March 15, 2016

THE GREAT AMERICAN NOVEL:

Capitalism's Capital : a review of The Power Broker: Robert Moses and the Fall of New York by Robert Caro  (Jackson Lears, London Review of Books)

While Moses's utopia was crashing and burning, Robert Caro was writing The Power Broker: Robert Moses and the Fall of New York. It was first published in 1974. New York City was on the brink of bankruptcy, social breakdown seemed imminent. Elite institutions manifested a siege mentality: on a visit to Columbia University's Butler Library in the early 1970s, I remember noticing that the floor lamps were chained to the radiators; anything not secured, it seemed, was liable to be carried off. No wonder Caro connected Moses with 'the fall of New York'. The master builder had become the architect of urban collapse. The Power Broker showed, in overwhelming detail, how Moses's overreach led to disaster. In the dark days of the 1970s, the book was celebrated as a shrewd diagnosis of the city's ills; now, when the city is leaking capital out of every pore, New York triumphalists have taken to questioning Caro's critique, claiming it's time to revisit Moses's work. But in the end the revisiting does little to alter the critique.

Caro's epigraph is from Sophocles: 'One must wait until the evening to see how splendid the day has been.' Or, in Moses's case, Caro implies, to see how hollow the splendour has been. Moses spent most of his career awash in adulation. For nearly four decades, every print medium from the Times to the tabloids, from Fortune to Architecture Forum, agreed that he was a preternaturally gifted and dedicated public servant, a man above politics, above graft and greed, committed to Getting Things Done quickly and efficiently. And the things themselves - the parks, playgrounds and beaches, the bridges and parkways and expressways - either epitomised the grandeur of American aspiration, or enhanced the innocent pleasure of the American people at play, or both. Who could not admire such a man, working for peanuts or sometimes for nothing at all, transforming the city into a fitting capital for the richest and most powerful nation on earth? What's not to like?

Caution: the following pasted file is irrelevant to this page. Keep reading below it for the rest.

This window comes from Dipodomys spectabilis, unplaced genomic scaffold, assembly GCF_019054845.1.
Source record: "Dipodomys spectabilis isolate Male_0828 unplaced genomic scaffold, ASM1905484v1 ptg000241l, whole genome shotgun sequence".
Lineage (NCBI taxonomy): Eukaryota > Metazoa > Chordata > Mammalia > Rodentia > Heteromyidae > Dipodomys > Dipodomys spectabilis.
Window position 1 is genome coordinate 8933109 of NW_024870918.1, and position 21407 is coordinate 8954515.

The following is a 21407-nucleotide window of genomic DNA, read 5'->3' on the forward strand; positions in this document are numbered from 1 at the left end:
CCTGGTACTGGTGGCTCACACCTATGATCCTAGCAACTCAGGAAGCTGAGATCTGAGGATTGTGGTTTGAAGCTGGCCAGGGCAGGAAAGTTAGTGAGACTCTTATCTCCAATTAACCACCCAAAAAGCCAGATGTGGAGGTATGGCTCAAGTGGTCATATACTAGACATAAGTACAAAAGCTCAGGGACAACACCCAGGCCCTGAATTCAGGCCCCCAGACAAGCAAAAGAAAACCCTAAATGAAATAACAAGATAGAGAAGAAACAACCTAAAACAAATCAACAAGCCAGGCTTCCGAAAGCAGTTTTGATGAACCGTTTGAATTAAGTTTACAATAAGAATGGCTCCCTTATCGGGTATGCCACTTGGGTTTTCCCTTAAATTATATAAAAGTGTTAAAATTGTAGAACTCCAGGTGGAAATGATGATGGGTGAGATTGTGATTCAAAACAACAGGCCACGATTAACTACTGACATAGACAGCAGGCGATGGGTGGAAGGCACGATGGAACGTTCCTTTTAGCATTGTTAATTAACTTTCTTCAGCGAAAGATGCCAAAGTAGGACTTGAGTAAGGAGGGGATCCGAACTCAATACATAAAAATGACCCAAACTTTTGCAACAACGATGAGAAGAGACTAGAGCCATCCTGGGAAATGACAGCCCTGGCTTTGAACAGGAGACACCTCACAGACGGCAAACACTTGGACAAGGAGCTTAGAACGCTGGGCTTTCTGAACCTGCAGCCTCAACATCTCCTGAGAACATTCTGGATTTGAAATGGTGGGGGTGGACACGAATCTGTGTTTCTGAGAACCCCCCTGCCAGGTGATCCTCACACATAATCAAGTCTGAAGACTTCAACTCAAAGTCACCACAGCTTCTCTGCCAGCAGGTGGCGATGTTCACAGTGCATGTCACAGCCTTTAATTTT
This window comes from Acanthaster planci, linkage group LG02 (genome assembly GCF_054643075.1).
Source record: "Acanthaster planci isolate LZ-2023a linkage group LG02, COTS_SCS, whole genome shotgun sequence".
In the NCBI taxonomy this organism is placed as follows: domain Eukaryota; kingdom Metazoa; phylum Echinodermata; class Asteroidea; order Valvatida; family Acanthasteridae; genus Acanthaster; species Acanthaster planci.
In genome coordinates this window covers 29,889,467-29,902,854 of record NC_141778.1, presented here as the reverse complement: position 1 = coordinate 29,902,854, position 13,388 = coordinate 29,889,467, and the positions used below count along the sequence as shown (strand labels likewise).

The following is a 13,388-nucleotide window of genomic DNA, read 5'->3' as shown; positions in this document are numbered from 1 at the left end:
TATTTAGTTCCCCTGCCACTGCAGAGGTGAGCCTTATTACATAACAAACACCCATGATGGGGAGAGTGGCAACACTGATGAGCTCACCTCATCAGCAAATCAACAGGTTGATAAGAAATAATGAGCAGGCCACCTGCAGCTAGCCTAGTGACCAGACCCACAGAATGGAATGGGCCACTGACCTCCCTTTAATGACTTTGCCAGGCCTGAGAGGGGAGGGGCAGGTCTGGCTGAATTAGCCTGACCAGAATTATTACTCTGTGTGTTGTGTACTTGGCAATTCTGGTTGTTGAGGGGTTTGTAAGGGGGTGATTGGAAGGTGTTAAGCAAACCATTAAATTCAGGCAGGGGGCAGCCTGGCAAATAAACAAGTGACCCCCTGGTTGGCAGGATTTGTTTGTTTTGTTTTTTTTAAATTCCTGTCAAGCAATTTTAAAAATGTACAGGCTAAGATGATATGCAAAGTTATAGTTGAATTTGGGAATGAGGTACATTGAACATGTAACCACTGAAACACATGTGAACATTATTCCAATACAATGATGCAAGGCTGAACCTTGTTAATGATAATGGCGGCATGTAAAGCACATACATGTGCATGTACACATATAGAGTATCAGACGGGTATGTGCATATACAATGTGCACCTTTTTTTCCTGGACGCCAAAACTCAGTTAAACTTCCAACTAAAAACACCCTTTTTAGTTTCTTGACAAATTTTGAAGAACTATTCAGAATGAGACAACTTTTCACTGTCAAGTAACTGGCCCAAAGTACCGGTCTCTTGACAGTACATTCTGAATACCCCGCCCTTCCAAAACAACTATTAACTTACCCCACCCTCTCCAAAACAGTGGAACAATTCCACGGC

Caro spends 1200 pages answering that question in detail. The legend of Robert Moses the disinterested public servant was always 'a gigantic hoax', he writes. Moses knew how to manipulate the local and national media, but he was as dependent on graft and patronage as any old pol from Tammany Hall, for decades the home of the Democratic Party machine. Though he didn't sup directly at the public trough, he had no scruples about ignoring or stretching the law to advance his agenda, creating no-show jobs for friends who could do him favours and no-bid contracts for compliant contractors, courting politicians with lavish entertainment at public expense - providing, on many such occasions at Jones Beach, martinis from one fountain, Manhattans from another, and music from Guy Lombardo and his Royal Canadians, the maestros of cheesy white pop. For the first decade or so of his career, Moses preserved his youthful attachment to the ideals of the Progressive movement - parks for the people, clean government by the competent - and pursued power for the sake of those ideals. But from 1934 on, after he was appointed parks commissioner by Mayor Fiorello La Guardia, he pursued power for the sake of more power.

Posted by at March 15, 2016 5:42 AM

  

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